'Our so-called achievement society has produced lots of winners... but it creates plenty of losers too'
The daughter of a friend told him recently that she was glad smartphones weren't around when she was very young. She said that if they had been, then she and her friends would have spent a lot less time playing together and a lot more time alone indoors on their phones. It was an insightful comment for a 16-year-old.
As it is, she knows that she spends too much time on whatever electronic device is to hand. But she also knows that if she is not on social media then she will have a lot less contact of any kind with her friends.
It's a trap and they are all caught in it. You might want to meet your friends face-to-face a lot more, but for the most part they are content to 'chat' on social media. So what do you do? You join in.
Overuse of smartphones is apparently connected with mental health problems, including anxiety and depression. When you're on social media, you can tell moment by moment how popular you are. How many people are responding to your latest post. How many 'likes' it is getting. You soon find out what is popular and what is not. The social pressure to conform is greater than ever.
And there is no escape from the popularity contest. Not so long ago, it came to an end when you walked in the front door. Now, it follows you into your bedroom via social media. This is without even considering online bullying.
All of this creates tremendous pressure and parents aren't sure what to do.
Forbidding your teenager a smartphone is like forcing them into social exile.
We might pride ourselves today on the fact that we no longer shove religion down the throats of our children, but instead middle-class parents shove middle-class expectations down their children's throats.
There is one way to be a good, well-paid member of the middle-class and that is to study hard, get into a good course in a good university, get a good job, preferably in one of the professions, and then you are set up for life.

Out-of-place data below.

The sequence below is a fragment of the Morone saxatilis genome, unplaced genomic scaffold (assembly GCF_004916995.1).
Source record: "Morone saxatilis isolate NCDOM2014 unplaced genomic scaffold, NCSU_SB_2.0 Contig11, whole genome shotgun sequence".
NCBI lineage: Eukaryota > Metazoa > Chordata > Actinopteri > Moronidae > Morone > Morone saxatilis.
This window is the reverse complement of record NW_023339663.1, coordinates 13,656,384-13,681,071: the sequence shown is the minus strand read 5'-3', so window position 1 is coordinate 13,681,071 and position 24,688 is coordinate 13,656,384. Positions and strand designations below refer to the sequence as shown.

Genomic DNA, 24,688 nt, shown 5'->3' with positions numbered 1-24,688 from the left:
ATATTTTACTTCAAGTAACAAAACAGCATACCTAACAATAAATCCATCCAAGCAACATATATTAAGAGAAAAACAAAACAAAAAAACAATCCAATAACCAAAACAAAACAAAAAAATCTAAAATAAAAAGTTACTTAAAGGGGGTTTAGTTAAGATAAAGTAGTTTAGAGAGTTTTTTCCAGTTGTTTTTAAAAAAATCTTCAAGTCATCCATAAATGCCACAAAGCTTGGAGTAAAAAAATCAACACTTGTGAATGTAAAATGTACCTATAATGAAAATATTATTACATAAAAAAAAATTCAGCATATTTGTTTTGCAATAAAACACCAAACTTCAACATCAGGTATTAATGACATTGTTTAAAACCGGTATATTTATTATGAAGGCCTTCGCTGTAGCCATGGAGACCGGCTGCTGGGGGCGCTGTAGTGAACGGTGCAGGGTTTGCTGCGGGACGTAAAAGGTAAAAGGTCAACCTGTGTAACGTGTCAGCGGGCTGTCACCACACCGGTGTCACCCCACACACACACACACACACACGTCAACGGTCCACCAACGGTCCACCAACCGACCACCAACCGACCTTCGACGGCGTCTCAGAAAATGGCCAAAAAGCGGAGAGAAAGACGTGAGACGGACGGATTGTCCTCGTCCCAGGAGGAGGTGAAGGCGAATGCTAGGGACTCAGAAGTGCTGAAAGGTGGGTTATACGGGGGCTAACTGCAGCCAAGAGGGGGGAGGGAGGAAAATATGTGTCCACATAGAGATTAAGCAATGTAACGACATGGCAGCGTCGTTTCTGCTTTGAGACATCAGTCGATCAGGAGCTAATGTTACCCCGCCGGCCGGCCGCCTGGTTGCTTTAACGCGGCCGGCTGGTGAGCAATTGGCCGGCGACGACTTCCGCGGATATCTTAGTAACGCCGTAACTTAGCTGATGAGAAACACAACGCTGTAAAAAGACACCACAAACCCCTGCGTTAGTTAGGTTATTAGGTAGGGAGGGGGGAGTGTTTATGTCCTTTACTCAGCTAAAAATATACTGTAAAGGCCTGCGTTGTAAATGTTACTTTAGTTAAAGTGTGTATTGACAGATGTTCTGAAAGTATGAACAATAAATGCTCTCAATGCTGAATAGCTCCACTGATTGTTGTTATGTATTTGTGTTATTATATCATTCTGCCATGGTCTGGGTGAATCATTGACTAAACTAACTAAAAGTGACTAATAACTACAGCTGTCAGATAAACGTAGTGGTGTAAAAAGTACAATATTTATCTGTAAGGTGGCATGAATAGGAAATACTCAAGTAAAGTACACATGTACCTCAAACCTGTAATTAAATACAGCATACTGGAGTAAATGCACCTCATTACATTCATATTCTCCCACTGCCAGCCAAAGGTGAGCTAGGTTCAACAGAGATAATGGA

This suits many of our children, but it doesn't suit others, who can easily find themselves doing a course, and later a job, that they don't like and to which they aren't suited.
Students who fall into the average, or below-average, range can easily decide not to run in the race at all, because they think they will lose. Sometimes, the ones who don't want to take part in it are the most intelligent, because they can see through the whole thing. But they can be made to feel like losers, as well.
I came across an essay recently by a Korean philosopher named Byung-Chul Han, who now lives in Germany. The essay is called The Burnout Society.
Han says that, in the past, we lived in 'disciplinarian' societies, which were governed by prohibitions and commandments.
They were dominated by the word 'no'. We were to limit our appetites. Now, he says, we live in 'achievement' societies dominated by the word 'can'.
This sounds fantastic and a huge improvement on what went before. But there is a huge downside, according to Han. In achievement societies, what happens if you can't achieve? What happens if you don't measure up?
We have hardly begun to think about the consequences of living in an achievement society. Typically, we only see the upside. We haven't properly recognised the downside.
This is the society in which we are raising our children. It has winners, plenty of them. But it also has 'losers', and there are plenty of them as well. It's very easy to see yourself as a loser when you don't achieve, when you don't measure up.
So, what's to be done? Did the hippies have it right? Do we need to 'turn on, tune in and drop out'?
Of course, if we all dropped out we'd become poor again and then the disciplinary society would snap back into place. Instead, maybe we just need to moderate the achievement society, to reduce the attendant pressures so as to allow our children, and us, their parents, to escape from the trap we have created.
But first we need to see that it is a trap.